Purchases will be in proportion to the capital key. The capital key the amount each member country pays into the ECB for EU membership. And that paid-up capital is proportional to the size of the country's population and GDP to the EU. So in this case, Germany will make up 25.6% of bond purchases. But a country like Malta will only make up 0.1% of purchases.

This was to ensure that risk-sharing was kept to minimum, all at the urging of Germany. Under this scheme, member countries wouldn't have to help foot the bill for another member's default.

Also through this program, purchases are confined to no more than 25% of a single bond issue. That's because at 25%, the Eurozone would be considered to hold a "blocking minority." This means the ECB could block any debt restructuring should a Eurozone member default. The ECB doesn't want to give itself this ability, lest it be accused of making financing decisions for an individual member's debt, according to the Bruegel Policy Contribution.

The ECB is also forbidden from holding 33% of any one Eurozone country's total debt.

So what does this all mean for the Eurozone recovery and the current surge in optimism?

The Problem European Central Bank QE Can't Solve

QE is ineffective enough when banks aren't lending, strict limits aside. Bruegel projected that between March 2015 and September 2016 - the tentative schedule for bond purchases - eligible debt purchases would amount to only 799.7 billion euros ($855.7 billion). This is far short of the 1.1 trillion euro ($1.2 trillion) pledge.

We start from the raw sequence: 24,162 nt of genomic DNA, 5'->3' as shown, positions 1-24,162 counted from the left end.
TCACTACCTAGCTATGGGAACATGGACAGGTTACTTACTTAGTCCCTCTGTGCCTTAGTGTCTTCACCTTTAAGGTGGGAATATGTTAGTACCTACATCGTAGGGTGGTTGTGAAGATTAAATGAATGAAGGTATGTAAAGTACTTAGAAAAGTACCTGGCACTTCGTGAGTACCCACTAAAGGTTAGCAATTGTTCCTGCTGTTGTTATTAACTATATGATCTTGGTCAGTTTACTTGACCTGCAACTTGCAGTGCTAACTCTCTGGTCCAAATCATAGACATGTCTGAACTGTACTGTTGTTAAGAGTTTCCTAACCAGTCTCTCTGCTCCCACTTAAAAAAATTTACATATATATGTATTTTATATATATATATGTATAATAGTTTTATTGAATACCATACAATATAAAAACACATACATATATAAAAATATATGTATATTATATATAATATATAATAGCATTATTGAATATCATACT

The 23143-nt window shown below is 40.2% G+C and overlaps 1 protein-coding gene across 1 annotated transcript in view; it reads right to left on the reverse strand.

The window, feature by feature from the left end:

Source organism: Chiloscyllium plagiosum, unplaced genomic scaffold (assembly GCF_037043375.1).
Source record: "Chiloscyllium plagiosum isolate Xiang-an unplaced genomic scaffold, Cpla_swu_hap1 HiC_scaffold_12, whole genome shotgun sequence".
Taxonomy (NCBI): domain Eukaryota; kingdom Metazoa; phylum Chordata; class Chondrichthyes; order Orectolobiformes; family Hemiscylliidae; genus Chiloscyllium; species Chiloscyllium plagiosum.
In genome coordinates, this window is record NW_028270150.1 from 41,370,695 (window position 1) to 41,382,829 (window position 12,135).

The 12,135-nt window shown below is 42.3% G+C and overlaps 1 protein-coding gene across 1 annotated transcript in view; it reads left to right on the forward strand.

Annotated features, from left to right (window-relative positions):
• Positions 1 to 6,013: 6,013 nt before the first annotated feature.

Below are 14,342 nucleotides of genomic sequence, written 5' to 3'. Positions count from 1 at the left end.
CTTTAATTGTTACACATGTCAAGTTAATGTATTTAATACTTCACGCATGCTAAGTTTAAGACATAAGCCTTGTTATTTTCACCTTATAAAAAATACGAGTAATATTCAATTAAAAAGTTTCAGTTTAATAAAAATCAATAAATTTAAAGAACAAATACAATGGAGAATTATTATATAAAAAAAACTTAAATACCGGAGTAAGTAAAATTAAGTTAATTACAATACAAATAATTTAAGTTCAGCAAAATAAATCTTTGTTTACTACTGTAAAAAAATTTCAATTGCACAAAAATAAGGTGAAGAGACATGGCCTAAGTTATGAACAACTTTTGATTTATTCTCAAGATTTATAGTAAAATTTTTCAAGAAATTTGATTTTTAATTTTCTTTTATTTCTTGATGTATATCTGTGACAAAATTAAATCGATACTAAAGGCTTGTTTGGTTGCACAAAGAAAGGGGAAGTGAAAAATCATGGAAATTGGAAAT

Debt eligibility requirements also preclude Greece, the weakest Eurozone country, from QE purchases until August. Through the Securities Market Programme, which ran from May 2010 to September 2012, the Eurosystem has purchased enough Greek debt that its holdings already eclipse the 33% mark. Greece will have to wait until some of those debts mature before it's even part of the QE equation.

Peeling back these numbers show the reality of Eurozone QE. It won't solve what ails Europe the most right now: Greece.

Greece is hopping from one Band-Aid to the next in trying to pay back its debts. Greece's creditors - the European Union and the International Monetary Fund - have been extending and pretending for five years now. They continue to impose austerity conditionality that the Greek public has rejected. And this has all been for rescue packages that have so far done little but add more of a debt burden to a country that's already insolvent.

Greece can do one of two things. It can default and raise the specter of Eurozone moral hazard. Why would a member country even try to adhere to fiscal discipline if the Eurozone is content to let one of its members default?

Or it can exit the euro. This would jeopardize more than 60 years of planning by European elites - elites who had, and still have, lofty ambitions of turning Europe into a cohesive economic bloc capable of challenging global dollar hegemony.

The Bottom Line: Investors shouldn't get carried away by the illusion of confidence in the Eurozone right now. The economy may seem to be rolling along, but that's primarily on indicators that could turn at a moment's notice. Eurozone QE really amounts to a toothless policy after all the caveats are factored in. And without a solution to Greece, the Eurozone will remain in a perilous state. For investors shorting the euro, it would be wise to stay in those positions. There really isn't a sign in the Eurozone right now to support a rally in the currency.

Exactly How Big Is the Greek Debt Crisis?The country is 323 billion euros in debt ($352.7 billion) - more than 175% of its GDP.These four charts help to put that number into perspective...